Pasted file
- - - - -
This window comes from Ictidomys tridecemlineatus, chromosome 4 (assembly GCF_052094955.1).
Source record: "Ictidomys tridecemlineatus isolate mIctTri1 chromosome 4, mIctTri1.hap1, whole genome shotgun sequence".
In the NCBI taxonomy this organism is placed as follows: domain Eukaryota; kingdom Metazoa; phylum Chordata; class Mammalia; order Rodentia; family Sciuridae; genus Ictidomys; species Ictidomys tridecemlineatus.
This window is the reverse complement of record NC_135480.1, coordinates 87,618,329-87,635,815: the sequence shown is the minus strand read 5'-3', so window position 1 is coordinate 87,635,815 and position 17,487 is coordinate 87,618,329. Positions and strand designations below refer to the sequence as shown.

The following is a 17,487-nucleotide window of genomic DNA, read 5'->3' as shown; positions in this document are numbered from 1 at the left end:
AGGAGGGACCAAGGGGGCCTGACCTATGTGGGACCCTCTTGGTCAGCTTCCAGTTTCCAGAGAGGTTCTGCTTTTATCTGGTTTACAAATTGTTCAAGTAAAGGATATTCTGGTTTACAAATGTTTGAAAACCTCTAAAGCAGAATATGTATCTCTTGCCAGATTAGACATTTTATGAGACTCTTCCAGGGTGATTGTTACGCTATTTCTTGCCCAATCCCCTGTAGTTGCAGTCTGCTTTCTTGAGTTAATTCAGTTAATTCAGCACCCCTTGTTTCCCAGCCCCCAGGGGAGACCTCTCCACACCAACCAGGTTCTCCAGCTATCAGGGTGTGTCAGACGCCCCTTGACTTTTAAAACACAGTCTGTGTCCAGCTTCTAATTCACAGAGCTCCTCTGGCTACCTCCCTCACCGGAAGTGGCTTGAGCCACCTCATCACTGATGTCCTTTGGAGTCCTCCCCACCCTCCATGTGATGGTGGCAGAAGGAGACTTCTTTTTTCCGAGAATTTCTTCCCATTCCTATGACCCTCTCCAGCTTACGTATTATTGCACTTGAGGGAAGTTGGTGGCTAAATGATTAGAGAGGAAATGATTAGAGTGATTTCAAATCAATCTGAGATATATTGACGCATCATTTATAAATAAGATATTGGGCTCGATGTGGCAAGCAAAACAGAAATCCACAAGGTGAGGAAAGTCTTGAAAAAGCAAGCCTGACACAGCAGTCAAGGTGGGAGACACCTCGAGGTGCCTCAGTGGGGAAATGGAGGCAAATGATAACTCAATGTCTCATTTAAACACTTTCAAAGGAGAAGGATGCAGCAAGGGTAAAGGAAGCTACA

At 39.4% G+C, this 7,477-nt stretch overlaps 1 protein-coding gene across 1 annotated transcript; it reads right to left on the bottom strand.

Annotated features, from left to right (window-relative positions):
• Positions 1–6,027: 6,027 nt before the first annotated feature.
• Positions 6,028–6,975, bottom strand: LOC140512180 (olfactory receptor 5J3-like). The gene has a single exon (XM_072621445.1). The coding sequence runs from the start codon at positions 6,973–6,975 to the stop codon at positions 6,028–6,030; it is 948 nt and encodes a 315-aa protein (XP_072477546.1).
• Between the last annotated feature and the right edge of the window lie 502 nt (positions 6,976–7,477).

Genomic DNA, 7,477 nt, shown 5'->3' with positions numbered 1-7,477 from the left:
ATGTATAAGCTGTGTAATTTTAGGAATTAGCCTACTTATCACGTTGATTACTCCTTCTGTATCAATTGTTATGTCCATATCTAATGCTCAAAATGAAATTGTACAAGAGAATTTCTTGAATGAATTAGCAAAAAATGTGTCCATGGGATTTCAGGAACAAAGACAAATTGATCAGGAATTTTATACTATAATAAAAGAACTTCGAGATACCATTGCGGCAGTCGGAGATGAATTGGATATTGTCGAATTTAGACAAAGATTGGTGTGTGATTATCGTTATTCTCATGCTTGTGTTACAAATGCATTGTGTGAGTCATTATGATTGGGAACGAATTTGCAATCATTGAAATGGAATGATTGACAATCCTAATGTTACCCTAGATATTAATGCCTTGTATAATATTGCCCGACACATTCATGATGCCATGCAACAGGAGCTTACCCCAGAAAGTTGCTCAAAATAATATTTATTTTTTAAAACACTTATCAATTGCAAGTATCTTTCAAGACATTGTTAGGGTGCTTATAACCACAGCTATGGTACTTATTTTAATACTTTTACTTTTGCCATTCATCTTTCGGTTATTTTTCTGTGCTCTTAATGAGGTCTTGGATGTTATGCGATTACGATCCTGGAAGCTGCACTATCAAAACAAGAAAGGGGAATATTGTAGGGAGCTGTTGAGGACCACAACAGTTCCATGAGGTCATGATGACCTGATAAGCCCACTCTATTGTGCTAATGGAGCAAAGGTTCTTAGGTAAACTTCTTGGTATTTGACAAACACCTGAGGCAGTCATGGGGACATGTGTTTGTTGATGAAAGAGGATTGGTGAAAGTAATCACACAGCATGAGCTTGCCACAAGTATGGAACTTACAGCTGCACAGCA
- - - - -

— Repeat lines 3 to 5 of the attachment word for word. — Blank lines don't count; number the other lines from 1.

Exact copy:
In the NCBI taxonomy this organism is placed as follows: domain Eukaryota; kingdom Metazoa; phylum Chordata; class Mammalia; order Rodentia; family Sciuridae; genus Ictidomys; species Ictidomys tridecemlineatus.
This window is the reverse complement of record NC_135480.1, coordinates 87,618,329-87,635,815: the sequence shown is the minus strand read 5'-3', so window position 1 is coordinate 87,635,815 and position 17,487 is coordinate 87,618,329. Positions and strand designations below refer to the sequence as shown.

The following is a 17,487-nucleotide window of genomic DNA, read 5'->3' as shown; positions in this document are numbered from 1 at the left end: